When Bill was very young, they had been in love. Many nights they had spent walking, talking together. Then something not very important had come between them, and they didn’t speak. Impulsively, she had married a man she thought she loved. Bill went away, bitter about women.
Yesterday, walking across Washington Square, she saw him for the first time in years.
“Bill Walker,” she said.
He stopped. At first he did not recognize her, to him she looked so old.
“Mary! Where did you come from?”
Unconsciously, she lifted her face as though wanting a kiss, but he held out his hand. She took it.
“I live in New York now,” she said.
“Oh” — smiling politely. Then a little frown came quickly between his eyes.
“Always wondered what happened to you, Bill.”
“I’m a lawyer. Nice firm, way downtown.”
“Sure. Two kids.”
“Oh,” she said.
A great many people went past them through the park. People they didn’t know. It was late afternoon. Nearly sunset. Cold.
“And your husband?” he asked her.
“We have three children. I work in the bursar’s office at Columbia.”
“You’re looking very . . .” (he wanted to say old) “. . . well,” he said.
She understood. Under the trees in Washington Square, she found herself desperately reaching back into the past. She had been older than he then in Ohio. Now she was not young at all. Bill was still young.
“We live on Central Park West,” she said. “Come and see us sometime.”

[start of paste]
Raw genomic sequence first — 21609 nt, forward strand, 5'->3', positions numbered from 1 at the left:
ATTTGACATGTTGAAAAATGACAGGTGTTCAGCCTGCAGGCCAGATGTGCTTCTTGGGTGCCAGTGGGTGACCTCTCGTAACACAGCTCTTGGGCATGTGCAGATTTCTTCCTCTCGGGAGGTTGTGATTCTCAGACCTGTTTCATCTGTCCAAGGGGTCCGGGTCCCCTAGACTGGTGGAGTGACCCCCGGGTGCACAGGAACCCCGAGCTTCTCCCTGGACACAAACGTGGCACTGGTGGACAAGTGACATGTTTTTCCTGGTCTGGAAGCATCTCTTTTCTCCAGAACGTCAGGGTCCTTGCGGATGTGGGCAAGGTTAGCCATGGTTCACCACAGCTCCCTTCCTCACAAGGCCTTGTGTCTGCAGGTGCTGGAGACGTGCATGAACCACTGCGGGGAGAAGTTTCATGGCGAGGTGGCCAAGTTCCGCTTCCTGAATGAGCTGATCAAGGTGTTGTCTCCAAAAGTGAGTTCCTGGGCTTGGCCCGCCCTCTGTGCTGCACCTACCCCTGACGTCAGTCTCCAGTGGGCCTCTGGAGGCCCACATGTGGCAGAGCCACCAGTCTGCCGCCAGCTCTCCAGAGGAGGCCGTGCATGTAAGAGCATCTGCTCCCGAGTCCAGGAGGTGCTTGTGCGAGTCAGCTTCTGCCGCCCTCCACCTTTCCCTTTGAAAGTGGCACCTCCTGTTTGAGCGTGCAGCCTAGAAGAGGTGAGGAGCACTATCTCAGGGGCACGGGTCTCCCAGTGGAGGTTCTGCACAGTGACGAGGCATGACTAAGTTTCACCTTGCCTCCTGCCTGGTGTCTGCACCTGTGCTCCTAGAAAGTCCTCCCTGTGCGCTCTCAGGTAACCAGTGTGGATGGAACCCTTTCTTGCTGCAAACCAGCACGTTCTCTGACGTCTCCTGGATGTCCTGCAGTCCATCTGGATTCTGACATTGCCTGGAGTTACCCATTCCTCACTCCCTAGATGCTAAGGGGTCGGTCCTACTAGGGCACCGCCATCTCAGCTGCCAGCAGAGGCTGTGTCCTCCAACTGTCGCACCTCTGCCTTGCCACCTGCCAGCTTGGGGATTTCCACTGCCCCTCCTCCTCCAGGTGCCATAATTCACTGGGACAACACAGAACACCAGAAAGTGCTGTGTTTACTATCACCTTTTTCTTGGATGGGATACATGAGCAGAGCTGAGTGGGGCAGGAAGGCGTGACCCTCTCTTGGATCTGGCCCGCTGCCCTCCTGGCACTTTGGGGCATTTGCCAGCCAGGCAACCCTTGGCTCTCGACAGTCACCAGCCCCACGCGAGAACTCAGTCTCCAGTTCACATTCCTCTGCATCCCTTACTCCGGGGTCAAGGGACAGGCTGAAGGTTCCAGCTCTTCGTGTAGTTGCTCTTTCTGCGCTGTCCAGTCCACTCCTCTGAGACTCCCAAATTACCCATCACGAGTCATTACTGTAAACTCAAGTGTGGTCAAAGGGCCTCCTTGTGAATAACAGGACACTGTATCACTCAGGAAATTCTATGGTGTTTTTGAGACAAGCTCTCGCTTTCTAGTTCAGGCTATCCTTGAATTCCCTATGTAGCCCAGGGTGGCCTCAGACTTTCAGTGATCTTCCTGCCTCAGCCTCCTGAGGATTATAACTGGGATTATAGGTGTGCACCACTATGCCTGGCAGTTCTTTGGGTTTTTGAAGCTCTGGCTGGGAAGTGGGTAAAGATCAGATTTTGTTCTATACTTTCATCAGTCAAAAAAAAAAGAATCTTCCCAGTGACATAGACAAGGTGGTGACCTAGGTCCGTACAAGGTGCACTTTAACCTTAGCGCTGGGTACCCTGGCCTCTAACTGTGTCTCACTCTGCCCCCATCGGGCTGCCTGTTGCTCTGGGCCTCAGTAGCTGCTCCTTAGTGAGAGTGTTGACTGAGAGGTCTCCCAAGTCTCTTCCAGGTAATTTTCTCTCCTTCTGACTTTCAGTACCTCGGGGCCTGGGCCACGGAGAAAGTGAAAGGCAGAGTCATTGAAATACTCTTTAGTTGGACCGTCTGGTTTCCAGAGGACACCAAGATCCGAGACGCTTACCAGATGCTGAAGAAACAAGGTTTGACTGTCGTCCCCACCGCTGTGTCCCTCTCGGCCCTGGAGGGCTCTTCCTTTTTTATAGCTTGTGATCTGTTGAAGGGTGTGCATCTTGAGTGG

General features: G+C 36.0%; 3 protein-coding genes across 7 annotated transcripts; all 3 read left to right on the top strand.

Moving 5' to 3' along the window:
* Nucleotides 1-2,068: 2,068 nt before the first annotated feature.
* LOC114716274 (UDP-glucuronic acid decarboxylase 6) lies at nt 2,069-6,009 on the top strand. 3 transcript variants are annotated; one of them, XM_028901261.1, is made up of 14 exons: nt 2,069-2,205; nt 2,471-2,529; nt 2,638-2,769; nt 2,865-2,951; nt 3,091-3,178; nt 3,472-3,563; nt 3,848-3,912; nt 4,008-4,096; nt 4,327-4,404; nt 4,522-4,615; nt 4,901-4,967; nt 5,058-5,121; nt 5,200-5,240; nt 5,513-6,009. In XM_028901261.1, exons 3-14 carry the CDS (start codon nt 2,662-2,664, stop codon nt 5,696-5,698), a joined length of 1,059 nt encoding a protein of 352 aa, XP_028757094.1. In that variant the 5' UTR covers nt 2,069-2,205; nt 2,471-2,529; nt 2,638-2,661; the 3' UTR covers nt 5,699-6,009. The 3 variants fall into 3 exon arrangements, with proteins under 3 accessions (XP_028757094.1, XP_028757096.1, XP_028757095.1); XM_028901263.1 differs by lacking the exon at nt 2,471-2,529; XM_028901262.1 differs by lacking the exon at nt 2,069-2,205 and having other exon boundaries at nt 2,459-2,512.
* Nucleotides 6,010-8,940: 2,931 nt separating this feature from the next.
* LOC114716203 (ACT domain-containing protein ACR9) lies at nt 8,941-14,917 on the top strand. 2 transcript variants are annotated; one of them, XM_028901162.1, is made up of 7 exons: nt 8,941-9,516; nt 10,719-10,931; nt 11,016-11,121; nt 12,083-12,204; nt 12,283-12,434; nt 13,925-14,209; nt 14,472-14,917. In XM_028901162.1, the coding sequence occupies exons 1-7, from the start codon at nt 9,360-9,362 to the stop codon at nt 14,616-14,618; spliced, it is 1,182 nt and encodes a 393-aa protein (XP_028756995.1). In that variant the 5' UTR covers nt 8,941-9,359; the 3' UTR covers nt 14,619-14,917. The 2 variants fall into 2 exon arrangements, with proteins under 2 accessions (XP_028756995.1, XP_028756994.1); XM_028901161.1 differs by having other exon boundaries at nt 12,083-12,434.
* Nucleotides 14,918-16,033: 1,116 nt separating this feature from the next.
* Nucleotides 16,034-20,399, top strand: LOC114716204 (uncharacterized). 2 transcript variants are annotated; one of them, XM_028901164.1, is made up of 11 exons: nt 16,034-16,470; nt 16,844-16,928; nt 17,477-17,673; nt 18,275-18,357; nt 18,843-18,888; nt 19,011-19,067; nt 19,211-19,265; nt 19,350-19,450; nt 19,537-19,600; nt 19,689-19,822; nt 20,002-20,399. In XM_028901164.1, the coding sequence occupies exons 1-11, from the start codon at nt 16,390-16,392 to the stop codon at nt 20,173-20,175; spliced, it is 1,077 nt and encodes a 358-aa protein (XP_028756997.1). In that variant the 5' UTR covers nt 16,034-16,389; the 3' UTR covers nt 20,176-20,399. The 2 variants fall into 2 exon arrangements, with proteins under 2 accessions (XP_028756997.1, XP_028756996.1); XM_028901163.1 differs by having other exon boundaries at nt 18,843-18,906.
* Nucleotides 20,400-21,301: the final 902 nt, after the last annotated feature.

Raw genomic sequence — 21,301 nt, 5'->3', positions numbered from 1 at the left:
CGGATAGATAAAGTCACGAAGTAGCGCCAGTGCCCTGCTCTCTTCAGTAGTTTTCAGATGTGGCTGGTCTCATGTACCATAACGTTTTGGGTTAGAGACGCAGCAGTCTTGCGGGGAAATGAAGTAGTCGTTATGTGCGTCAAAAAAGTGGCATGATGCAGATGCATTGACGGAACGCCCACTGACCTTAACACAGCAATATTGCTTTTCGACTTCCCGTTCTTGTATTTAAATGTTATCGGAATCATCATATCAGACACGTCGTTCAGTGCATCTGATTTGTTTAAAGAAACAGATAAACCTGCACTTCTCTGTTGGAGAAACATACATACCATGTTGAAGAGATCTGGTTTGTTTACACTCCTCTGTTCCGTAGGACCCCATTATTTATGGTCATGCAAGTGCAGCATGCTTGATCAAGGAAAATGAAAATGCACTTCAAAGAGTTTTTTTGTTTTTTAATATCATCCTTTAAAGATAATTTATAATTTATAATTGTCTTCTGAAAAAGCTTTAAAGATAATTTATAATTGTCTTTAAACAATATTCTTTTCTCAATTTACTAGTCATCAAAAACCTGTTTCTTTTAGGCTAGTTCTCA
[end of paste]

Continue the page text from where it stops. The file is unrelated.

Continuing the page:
“Sure,” he replied. “You and your husband must have dinner with my family some night. Any night. Lucille and I’d love to have you.”
The leaves fell slowly from the trees in the Square. Fell without wind. Autumn dusk. She felt a little sick.
“We’d love it,” she answered.
“You ought to see my kids.” He grinned.
Suddenly the lights came on up the whole length of Fifth Avenue, chains of misty brilliance in the blue air.
“There’s my bus,” she said.
He held out his hand. “Good-bye.”
“When . . .” she wanted to say, but the bus was ready to pull off. The lights on the avenue blurred, twinkled, blurred. And she was afraid to open her mouth as she entered the bus. Afraid it would be impossible to utter a word.
Suddenly she shrieked very loudly. “Good-bye!” But the bus door had closed.
The bus started. People came between them outside, people crossing the street, people they didn’t know. Space and people. She lost sight of Bill. Then she remembered she had forgotten to give him her address — or to ask him for his — or tell him that her youngest boy was named Bill too.
Langston Hughes (USA, 1902-1967), from the Chicago Defender of September 30, 1950